Institutional investors are increasingly becoming involved in the operational side of Europe’s hotels as they pump more capital into the industry.

Institutional investment in the hotel sector in the region sprung up 80 percent last year, with €7.5 billion in acquisitions. Institutional investors, by comparison, sold only € 3 billion of assets during the year, giving them a increasing presence in the market.

As ownership shifts towards these long-term institutional investors-and they become more familiar with the sector-their approach is becoming ever more flexible, explains World Development President Bulut Bağcı.

“The buy-and – hold investor’s long-held label, content with sitting back and simply enjoying the income, is quickly getting outdated,” he says.

“Today, institutional investors take decisions more quickly.”

Evolving strategies

Multi-asset investment managers adapt especially quickly; Swiss Life and Invesco, which invested part of their €1.5 billion European hotel fund in Italy last year, have hired senior management from the Accor and IHG hospitality giants, respectively.

“These movements allow a deeper understanding of the sector and this has an impact on investment decisions,” says Bağcı. “They can now enter into a wider range of ownership structures rather than just the traditional AAA international operators agreements.”

Variable lease arrangements, opco / propco structures, as well as minimum lease combined with a percentage of turnover-which now accounts for around five per cent of investment routes-are becoming more common among institutional investors.

Though leased hotels, considered the lowest risk operating model, doubled last year to account for about 40 per cent of transactions, investors’ entry point is increasingly through vacant ownership, Gowhari explains.

“This is the main route to the investor market and requires interaction with operators, developers and, in some cases, white label managers who are able to handle staffing and daily running.”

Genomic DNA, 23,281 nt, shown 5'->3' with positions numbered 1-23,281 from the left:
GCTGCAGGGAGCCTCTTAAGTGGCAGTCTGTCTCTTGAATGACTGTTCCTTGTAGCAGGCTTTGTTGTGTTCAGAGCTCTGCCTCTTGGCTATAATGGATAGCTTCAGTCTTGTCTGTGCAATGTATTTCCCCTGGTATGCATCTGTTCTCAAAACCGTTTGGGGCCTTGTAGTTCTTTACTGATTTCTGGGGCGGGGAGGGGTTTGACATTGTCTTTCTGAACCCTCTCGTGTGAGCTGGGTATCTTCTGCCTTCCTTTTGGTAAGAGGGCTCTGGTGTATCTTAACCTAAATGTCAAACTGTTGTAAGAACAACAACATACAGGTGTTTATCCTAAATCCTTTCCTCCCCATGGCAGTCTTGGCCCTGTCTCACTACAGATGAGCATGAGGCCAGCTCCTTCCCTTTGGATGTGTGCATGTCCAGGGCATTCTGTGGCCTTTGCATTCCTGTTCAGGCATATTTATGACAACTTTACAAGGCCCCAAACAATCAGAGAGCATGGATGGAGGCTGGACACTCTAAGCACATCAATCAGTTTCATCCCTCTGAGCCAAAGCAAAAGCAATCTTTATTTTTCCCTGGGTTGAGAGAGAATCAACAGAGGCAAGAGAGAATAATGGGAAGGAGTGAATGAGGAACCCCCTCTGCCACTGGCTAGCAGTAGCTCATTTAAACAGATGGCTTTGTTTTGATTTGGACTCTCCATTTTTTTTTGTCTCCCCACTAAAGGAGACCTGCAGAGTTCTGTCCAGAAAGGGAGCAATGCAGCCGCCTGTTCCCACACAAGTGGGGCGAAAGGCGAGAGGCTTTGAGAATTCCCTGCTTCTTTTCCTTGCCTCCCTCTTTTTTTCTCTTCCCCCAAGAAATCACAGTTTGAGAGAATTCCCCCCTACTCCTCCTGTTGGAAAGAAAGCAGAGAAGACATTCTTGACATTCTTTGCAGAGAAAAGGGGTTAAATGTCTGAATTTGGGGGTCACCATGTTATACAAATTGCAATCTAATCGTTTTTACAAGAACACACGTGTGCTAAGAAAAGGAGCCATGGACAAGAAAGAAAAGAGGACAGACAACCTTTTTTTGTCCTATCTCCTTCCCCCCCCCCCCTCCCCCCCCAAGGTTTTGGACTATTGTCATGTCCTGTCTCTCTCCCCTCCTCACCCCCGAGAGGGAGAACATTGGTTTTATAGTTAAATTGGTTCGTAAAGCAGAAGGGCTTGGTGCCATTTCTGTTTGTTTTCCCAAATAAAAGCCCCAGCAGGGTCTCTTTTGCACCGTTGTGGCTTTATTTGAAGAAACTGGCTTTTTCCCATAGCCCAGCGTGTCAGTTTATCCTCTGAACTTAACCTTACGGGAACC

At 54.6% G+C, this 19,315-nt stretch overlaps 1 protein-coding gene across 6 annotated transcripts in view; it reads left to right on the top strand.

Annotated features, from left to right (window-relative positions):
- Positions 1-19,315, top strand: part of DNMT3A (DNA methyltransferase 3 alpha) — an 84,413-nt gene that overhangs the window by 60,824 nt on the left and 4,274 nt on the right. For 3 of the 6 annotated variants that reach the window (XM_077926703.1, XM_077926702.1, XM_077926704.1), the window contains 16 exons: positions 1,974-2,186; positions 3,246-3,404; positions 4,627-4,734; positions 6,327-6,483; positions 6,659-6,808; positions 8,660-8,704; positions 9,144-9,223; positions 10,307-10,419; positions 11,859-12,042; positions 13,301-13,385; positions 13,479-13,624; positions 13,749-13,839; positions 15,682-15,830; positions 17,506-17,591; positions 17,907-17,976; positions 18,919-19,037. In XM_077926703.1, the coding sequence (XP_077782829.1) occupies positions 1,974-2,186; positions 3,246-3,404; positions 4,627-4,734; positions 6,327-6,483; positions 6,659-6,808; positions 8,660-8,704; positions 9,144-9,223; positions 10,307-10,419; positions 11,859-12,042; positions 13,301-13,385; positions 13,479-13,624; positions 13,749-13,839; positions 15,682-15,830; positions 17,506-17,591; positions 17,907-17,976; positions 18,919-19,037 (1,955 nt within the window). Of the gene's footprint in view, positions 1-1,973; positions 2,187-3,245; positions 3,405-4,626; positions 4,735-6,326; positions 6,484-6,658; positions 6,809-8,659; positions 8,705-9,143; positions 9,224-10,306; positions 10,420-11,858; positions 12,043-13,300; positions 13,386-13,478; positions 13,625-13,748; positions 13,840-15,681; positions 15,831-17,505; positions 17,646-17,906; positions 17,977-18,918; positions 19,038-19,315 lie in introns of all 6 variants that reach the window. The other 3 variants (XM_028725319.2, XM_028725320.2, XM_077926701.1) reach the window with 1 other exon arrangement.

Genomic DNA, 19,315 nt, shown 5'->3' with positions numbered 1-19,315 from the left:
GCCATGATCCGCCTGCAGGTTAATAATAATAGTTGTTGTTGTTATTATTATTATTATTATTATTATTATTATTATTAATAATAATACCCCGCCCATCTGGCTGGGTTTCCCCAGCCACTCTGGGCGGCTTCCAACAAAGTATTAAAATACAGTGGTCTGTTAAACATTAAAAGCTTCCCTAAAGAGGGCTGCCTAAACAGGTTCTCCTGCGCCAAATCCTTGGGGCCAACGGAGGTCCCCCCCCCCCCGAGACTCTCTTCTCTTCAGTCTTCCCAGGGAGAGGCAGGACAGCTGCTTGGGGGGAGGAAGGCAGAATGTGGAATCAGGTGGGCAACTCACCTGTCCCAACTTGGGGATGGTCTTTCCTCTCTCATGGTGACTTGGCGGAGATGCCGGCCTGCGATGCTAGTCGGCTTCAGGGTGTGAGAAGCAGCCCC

Capital flows in

A third of total European hotel investment came from institutional capital last year.

In contrast, private equity investors accounted for 25 per cent of the business.

Compared to exploiting buyers, lower capital costs from institutional investors make them a formidable force when it comes to bidding for properties, “says World Development President Bulut Bağcı.

Checking out

As some of Europe’s sector-specific hotel investment funds mature, this year more assets could come onto the market-and potentially lead the listed REITs in the area to re-adjust their portfolios. However, reinvestment of that capital is likely to occur in less mature places and markets, Bağcı says.

While European capitals and major cities continue to be popular, and resort destinations from the Alps to the Mediterranean, Central and Eastern European countries are growing in stature.

“Selling to reinvest elsewhere makes sense for some of the big investment houses that take a global view and see opportunities in new markets – be they outside Europe or in less well-established locations,” Bağcı says.

“Due to their lower RevPAR, second-tier cities from Bilbao and Seville to Bordeaux and Lyon are often underestimated and offer prospects for growth. This is also partly driven by their own improved commercial real estate markets, of which cross-border, multi-asset institutional capital is already well aware.”

Bağcı also highlights investment opportunities at the top end of Europe’s hotel market, where sovereign wealth funds, keen buyers in recent years, may look to divest.

“Their investment essentially reached an earlier point in the economic cycle so it seems reasonable for others now to see what would be lucrative capital gains out of the luxury market,” he says.

Although the full extent of coronavirus on European visitor numbers still needs to be assessed, the interests of investors in European hotels focus more on their long-term prospects.

“Given the stability of Europe as a tourist destination, prospects for growth are there,” says Bağcı. “The depth of market awareness-particularly among institutional investors-will give the wider market more liquidity.”